“Who is he—what is he?” repeated Marie, looking with surprise in the Queen’s pitying face. “Does not your highness know—and yet how shouldst thou?—his very office is as secret as his own black nature? Has your highness never heard men whisper of a secret Inquisition, hiding itself even in thy domains? Oh, my Sovereign, it was there they dragged me! [her voice sunk to a low shuddering whisper] and he was grand master there; he—even Don Luis! And he will bear me there again. Oh, save me from those fearful sounds—those horrid sights: they glare before me now!”
“And I will save thee, my child! ay, and root out these midnight horrors from my kingdom,” exclaimed Isabella, indignation flashing in her eye, and flushing on her cheek. “Once we have been insulted—once deceived; but never to us can such occur a second time. Fearfully shall this deed of infamy recoil upon its perpetrators! Tremble not thus, my poor girl, no one shall injure thee; no one can touch thee, for we are warned, and this fearful tale shall be sifted to the bottom! Child of a reprobate faith, and outcast race as thou art, thinkest thou that even to thee Isabella would permit injury and injustice? If we love thee too well, may we be forgiven, but cared for thou shalt be; ay, so cared for, that there shall be joy on earth, and in heaven for thee yet!”
At another moment, those words would have been understood in their real meaning; but Marie could then only feel the consoling conviction of security and love. It was not merely personal kindness which had so bound her to her Sovereign; it was the unacknowledged but felt conviction, that Isabella had penetrated her secret feelings, with regard to Arthur Stanley; and yet not a syllable of this had ever passed the Queen’s lips. Oh, true sympathy seldom needs expression, for its full consolation to be given and received! The heart recognizes intuitively a kindred heart, and turns to it in its sorrow or its joy, conscious of finding in it, repose from itself. But only a woman can give to woman this perfect sympathy; for the deepest recesses, the hidden sources of anguish in the female heart no man can read.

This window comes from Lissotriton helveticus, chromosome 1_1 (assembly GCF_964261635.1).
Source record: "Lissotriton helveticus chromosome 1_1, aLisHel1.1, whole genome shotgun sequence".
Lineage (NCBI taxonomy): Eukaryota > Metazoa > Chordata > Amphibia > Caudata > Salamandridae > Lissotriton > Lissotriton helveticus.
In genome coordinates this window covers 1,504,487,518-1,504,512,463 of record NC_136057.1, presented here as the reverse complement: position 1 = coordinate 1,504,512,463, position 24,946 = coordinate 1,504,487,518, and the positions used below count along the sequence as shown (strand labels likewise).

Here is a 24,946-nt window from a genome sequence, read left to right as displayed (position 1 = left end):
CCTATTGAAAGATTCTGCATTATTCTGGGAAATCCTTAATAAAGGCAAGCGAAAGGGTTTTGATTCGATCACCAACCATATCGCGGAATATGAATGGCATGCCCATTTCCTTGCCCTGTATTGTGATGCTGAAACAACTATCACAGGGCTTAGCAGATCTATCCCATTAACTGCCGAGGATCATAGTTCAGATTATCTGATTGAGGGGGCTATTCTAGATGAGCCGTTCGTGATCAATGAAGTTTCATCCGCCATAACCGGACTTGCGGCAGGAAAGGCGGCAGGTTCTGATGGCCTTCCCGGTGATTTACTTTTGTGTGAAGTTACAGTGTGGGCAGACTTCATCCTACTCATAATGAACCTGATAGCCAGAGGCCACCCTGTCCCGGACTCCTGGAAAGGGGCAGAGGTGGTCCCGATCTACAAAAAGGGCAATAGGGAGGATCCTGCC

Engrossed as Isabella was by the mysterious information imparted by Marie, indefinitely yet forcibly confirmed by her, then unusual, knowledge of the past history of Spain, she was more easily satisfied with Marie’s hurried and hesitating account of her escape, than she might otherwise have been. To proclaim her relationship with Father Ambrose was ruin to him at once. He had been one, she said with truth, who had received great obligations from her family, and had vowed to return them whenever it should be in his power so to do; he had, therefore, made the exertion to save her, and was about taking her to her childhood’s home on the frontiers of Castile, the only place, it appeared to him, sufficiently secret to conceal her from Don Luis’s thousand spies; but that on the providential discovery of the real murderer, and the seeming impossibility of ever seeing the King himself in time—she paused.